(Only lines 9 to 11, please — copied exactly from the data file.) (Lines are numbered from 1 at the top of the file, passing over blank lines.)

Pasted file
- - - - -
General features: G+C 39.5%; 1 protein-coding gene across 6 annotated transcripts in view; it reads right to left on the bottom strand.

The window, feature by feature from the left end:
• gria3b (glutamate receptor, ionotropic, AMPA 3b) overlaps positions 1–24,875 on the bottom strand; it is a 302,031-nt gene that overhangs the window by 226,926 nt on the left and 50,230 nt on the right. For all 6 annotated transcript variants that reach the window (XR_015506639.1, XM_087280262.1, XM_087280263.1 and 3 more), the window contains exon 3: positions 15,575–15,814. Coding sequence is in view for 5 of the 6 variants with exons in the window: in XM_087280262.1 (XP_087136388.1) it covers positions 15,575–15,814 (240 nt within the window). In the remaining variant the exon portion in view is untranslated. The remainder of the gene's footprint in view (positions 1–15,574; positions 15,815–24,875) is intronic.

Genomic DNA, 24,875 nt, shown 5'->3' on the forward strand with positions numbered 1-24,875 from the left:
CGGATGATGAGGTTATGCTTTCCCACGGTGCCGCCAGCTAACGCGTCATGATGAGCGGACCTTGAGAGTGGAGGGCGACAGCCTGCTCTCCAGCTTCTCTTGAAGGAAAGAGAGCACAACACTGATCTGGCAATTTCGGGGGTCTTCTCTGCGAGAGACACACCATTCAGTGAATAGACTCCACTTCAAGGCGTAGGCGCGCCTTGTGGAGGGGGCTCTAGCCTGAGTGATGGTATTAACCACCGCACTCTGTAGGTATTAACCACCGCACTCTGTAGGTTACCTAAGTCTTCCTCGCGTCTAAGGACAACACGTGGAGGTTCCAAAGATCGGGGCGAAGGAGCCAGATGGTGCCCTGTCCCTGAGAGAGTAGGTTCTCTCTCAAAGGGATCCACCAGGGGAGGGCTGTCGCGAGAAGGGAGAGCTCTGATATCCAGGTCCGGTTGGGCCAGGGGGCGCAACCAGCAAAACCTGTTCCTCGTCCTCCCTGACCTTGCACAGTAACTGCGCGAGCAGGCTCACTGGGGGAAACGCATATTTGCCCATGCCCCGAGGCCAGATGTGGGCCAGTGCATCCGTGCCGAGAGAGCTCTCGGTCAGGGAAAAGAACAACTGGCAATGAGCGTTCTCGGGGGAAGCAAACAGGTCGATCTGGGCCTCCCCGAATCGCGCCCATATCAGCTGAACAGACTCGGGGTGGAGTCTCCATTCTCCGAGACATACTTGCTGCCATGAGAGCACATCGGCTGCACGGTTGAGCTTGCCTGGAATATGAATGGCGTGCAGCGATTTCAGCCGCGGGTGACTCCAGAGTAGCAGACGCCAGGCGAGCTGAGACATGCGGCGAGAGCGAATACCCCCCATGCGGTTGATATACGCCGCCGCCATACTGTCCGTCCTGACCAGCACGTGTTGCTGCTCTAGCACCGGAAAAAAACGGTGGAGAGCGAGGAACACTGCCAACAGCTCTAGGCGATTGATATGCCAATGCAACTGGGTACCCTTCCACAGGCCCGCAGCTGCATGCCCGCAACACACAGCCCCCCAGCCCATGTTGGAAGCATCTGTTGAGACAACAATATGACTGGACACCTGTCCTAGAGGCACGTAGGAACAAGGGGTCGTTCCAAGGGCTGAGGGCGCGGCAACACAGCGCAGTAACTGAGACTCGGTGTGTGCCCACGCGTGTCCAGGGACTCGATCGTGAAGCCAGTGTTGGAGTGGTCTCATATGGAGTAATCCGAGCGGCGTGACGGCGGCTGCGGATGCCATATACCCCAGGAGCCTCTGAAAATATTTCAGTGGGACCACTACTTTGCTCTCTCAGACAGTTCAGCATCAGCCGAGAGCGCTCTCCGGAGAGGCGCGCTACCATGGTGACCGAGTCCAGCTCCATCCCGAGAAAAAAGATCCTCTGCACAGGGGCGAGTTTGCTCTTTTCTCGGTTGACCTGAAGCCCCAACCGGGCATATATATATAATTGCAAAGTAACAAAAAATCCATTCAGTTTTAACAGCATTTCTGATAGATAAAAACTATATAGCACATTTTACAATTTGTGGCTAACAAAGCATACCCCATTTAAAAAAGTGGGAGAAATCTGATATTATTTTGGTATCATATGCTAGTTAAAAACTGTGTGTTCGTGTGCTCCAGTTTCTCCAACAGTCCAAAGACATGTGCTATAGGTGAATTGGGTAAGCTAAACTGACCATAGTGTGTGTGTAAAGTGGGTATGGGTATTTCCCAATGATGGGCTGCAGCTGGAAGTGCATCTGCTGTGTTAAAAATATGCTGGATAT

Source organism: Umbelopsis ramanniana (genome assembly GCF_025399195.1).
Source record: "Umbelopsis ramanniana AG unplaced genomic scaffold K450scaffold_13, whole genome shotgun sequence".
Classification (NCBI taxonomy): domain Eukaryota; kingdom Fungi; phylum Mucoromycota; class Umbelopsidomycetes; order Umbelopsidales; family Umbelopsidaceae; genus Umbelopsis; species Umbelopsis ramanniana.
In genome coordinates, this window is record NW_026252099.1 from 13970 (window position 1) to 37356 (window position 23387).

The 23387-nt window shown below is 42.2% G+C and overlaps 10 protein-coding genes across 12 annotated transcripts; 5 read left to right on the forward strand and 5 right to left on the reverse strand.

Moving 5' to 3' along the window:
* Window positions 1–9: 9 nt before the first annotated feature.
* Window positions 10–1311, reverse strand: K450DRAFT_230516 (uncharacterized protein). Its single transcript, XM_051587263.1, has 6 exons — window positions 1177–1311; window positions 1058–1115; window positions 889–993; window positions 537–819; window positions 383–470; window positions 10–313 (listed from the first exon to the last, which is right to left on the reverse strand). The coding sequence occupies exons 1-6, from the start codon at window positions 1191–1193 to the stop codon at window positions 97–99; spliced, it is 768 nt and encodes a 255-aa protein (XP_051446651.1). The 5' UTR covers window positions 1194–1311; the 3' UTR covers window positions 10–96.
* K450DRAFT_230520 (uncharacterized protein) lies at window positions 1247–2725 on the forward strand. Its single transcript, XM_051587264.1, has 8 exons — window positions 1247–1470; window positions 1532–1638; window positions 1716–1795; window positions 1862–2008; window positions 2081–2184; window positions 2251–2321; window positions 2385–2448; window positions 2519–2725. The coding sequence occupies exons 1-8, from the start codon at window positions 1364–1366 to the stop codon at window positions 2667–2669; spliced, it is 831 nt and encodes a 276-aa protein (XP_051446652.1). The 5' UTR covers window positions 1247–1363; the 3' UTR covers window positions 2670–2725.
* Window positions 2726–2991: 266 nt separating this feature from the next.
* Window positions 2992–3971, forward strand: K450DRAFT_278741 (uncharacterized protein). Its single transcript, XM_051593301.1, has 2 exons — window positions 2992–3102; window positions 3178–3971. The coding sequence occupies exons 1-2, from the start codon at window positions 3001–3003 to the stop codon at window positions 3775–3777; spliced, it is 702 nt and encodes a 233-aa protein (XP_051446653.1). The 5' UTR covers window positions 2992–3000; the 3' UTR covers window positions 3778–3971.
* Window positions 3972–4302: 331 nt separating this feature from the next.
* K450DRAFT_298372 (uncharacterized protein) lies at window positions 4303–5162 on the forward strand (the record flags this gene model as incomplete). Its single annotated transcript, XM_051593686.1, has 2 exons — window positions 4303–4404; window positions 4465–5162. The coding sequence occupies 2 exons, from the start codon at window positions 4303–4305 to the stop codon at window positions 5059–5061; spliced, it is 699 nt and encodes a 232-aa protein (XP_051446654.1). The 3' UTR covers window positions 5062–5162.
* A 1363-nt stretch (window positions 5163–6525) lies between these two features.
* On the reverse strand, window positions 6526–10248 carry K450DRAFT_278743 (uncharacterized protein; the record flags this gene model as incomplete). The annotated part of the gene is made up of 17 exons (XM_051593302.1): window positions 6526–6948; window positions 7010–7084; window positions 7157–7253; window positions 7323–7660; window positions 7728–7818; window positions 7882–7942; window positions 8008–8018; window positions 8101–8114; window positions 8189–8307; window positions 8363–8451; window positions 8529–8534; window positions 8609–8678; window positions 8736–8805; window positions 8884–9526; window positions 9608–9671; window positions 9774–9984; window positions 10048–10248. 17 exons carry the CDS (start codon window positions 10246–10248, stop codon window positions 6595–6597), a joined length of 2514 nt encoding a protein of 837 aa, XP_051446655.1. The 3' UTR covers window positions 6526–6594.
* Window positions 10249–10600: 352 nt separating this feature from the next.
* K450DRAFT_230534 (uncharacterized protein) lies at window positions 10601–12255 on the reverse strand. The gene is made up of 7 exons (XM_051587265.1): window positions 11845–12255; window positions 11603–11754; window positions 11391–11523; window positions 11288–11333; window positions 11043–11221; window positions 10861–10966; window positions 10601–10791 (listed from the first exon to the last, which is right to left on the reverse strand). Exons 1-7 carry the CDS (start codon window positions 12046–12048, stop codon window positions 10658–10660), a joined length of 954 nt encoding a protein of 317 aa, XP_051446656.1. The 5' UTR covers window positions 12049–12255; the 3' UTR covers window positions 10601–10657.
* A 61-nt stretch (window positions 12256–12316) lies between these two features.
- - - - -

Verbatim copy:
In genome coordinates, this window is record NW_026252099.1 from 13970 (window position 1) to 37356 (window position 23387).

The 23387-nt window shown below is 42.2% G+C and overlaps 10 protein-coding genes across 12 annotated transcripts; 5 read left to right on the forward strand and 5 right to left on the reverse strand.

Moving 5' to 3' along the window: